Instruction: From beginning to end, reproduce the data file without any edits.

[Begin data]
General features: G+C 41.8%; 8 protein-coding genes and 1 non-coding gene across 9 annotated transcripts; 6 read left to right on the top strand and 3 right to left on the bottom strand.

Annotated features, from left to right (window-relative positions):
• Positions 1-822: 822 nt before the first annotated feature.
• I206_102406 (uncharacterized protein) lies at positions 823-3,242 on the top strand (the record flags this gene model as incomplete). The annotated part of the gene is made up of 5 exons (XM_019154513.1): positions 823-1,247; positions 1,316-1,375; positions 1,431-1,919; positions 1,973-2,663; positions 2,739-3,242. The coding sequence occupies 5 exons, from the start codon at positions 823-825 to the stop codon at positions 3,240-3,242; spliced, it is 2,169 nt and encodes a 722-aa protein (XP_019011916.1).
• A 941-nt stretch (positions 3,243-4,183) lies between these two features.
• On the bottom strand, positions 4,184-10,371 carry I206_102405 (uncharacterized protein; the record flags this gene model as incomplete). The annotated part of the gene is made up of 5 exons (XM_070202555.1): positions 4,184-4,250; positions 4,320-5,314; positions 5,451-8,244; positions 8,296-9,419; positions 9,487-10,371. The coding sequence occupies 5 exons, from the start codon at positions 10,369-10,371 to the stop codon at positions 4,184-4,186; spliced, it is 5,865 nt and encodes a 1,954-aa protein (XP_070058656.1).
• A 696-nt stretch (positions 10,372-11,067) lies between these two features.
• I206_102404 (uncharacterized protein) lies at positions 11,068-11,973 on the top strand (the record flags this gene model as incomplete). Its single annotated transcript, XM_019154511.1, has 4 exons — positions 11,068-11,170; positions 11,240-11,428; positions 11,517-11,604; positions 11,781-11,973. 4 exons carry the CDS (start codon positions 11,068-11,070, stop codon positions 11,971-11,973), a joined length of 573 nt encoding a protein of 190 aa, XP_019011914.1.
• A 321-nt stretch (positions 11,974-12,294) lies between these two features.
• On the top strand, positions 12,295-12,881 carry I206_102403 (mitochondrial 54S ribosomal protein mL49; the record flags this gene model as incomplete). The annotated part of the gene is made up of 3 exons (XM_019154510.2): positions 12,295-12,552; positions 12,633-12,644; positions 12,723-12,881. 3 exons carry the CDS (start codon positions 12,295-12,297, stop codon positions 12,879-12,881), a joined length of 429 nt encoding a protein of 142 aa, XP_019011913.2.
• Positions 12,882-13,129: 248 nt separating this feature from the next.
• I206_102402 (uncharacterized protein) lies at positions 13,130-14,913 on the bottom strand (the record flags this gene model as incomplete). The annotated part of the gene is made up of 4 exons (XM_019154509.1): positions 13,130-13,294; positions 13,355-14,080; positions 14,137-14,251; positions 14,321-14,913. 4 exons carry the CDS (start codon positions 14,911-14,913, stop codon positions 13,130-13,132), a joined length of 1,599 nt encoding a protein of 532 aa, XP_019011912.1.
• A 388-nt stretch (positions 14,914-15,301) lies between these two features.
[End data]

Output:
General features: G+C 41.8%; 8 protein-coding genes and 1 non-coding gene across 9 annotated transcripts; 6 read left to right on the top strand and 3 right to left on the bottom strand.

Annotated features, from left to right (window-relative positions):
• Positions 1-822: 822 nt before the first annotated feature.
• I206_102406 (uncharacterized protein) lies at positions 823-3,242 on the top strand (the record flags this gene model as incomplete). The annotated part of the gene is made up of 5 exons (XM_019154513.1): positions 823-1,247; positions 1,316-1,375; positions 1,431-1,919; positions 1,973-2,663; positions 2,739-3,242. The coding sequence occupies 5 exons, from the start codon at positions 823-825 to the stop codon at positions 3,240-3,242; spliced, it is 2,169 nt and encodes a 722-aa protein (XP_019011916.1).
• A 941-nt stretch (positions 3,243-4,183) lies between these two features.
• On the bottom strand, positions 4,184-10,371 carry I206_102405 (uncharacterized protein; the record flags this gene model as incomplete). The annotated part of the gene is made up of 5 exons (XM_070202555.1): positions 4,184-4,250; positions 4,320-5,314; positions 5,451-8,244; positions 8,296-9,419; positions 9,487-10,371. The coding sequence occupies 5 exons, from the start codon at positions 10,369-10,371 to the stop codon at positions 4,184-4,186; spliced, it is 5,865 nt and encodes a 1,954-aa protein (XP_070058656.1).
• A 696-nt stretch (positions 10,372-11,067) lies between these two features.
• I206_102404 (uncharacterized protein) lies at positions 11,068-11,973 on the top strand (the record flags this gene model as incomplete). Its single annotated transcript, XM_019154511.1, has 4 exons — positions 11,068-11,170; positions 11,240-11,428; positions 11,517-11,604; positions 11,781-11,973. 4 exons carry the CDS (start codon positions 11,068-11,070, stop codon positions 11,971-11,973), a joined length of 573 nt encoding a protein of 190 aa, XP_019011914.1.
• A 321-nt stretch (positions 11,974-12,294) lies between these two features.
• On the top strand, positions 12,295-12,881 carry I206_102403 (mitochondrial 54S ribosomal protein mL49; the record flags this gene model as incomplete). The annotated part of the gene is made up of 3 exons (XM_019154510.2): positions 12,295-12,552; positions 12,633-12,644; positions 12,723-12,881. 3 exons carry the CDS (start codon positions 12,295-12,297, stop codon positions 12,879-12,881), a joined length of 429 nt encoding a protein of 142 aa, XP_019011913.2.
• Positions 12,882-13,129: 248 nt separating this feature from the next.
• I206_102402 (uncharacterized protein) lies at positions 13,130-14,913 on the bottom strand (the record flags this gene model as incomplete). The annotated part of the gene is made up of 4 exons (XM_019154509.1): positions 13,130-13,294; positions 13,355-14,080; positions 14,137-14,251; positions 14,321-14,913. 4 exons carry the CDS (start codon positions 14,911-14,913, stop codon positions 13,130-13,132), a joined length of 1,599 nt encoding a protein of 532 aa, XP_019011912.1.
• A 388-nt stretch (positions 14,914-15,301) lies between these two features.